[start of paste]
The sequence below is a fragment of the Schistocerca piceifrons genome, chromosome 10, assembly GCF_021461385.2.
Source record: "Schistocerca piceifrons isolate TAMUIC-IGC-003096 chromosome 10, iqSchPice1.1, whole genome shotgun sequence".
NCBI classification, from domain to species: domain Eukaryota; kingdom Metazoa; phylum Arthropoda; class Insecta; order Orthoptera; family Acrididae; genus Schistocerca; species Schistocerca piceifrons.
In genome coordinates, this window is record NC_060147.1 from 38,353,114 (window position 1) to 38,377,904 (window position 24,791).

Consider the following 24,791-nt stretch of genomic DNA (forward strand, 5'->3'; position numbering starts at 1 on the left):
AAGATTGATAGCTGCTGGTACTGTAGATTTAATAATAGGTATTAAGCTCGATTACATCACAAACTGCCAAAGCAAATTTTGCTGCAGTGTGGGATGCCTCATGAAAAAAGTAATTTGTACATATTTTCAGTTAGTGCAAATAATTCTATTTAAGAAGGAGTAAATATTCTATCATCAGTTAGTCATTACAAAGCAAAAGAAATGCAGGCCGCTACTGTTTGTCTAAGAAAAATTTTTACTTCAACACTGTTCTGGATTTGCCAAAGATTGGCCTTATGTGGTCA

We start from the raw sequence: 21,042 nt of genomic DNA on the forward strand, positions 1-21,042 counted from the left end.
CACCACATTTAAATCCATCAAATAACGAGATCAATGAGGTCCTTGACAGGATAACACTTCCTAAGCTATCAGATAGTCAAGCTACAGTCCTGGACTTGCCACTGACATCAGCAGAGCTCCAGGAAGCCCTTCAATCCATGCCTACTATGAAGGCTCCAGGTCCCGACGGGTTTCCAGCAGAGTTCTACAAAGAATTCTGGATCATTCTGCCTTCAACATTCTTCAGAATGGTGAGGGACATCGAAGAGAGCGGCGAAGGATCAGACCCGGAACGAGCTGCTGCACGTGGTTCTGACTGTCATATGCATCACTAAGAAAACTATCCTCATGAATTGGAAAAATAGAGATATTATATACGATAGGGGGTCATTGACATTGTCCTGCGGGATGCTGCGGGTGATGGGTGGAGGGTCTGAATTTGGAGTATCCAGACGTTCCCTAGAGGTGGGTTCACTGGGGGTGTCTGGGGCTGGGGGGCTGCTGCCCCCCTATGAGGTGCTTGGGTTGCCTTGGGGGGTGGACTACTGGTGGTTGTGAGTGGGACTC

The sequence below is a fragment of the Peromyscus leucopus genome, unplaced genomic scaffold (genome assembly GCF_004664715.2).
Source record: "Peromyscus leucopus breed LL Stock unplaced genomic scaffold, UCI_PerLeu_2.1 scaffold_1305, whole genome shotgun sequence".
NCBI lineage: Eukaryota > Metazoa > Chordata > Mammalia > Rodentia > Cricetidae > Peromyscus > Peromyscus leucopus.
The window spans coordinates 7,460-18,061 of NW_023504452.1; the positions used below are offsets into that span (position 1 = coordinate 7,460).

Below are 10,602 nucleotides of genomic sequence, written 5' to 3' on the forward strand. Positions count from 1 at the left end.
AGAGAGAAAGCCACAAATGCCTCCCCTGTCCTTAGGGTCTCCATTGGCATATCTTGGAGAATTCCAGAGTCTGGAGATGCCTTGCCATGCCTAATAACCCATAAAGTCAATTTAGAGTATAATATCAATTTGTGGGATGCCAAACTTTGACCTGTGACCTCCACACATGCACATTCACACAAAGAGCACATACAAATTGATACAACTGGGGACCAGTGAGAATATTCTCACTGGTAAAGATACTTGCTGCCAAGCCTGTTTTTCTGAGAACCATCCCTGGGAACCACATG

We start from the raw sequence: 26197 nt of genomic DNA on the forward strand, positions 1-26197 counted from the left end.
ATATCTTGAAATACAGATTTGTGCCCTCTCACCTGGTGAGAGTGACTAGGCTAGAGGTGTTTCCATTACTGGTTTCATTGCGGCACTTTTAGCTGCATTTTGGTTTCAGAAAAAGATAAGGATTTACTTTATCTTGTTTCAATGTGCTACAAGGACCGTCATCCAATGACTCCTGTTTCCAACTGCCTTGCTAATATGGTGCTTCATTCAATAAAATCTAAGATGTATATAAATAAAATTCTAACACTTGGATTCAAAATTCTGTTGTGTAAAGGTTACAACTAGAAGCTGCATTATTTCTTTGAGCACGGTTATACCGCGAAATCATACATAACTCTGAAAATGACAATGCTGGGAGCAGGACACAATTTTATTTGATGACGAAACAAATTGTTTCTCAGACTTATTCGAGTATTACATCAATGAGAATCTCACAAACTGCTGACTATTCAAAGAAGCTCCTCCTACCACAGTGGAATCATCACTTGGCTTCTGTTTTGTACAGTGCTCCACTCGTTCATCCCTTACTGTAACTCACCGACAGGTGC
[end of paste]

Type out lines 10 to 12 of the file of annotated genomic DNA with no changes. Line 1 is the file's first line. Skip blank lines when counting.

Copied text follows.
Source record: "Peromyscus leucopus breed LL Stock unplaced genomic scaffold, UCI_PerLeu_2.1 scaffold_1305, whole genome shotgun sequence".
NCBI lineage: Eukaryota > Metazoa > Chordata > Mammalia > Rodentia > Cricetidae > Peromyscus > Peromyscus leucopus.
The window spans coordinates 7,460-18,061 of NW_023504452.1; the positions used below are offsets into that span (position 1 = coordinate 7,460).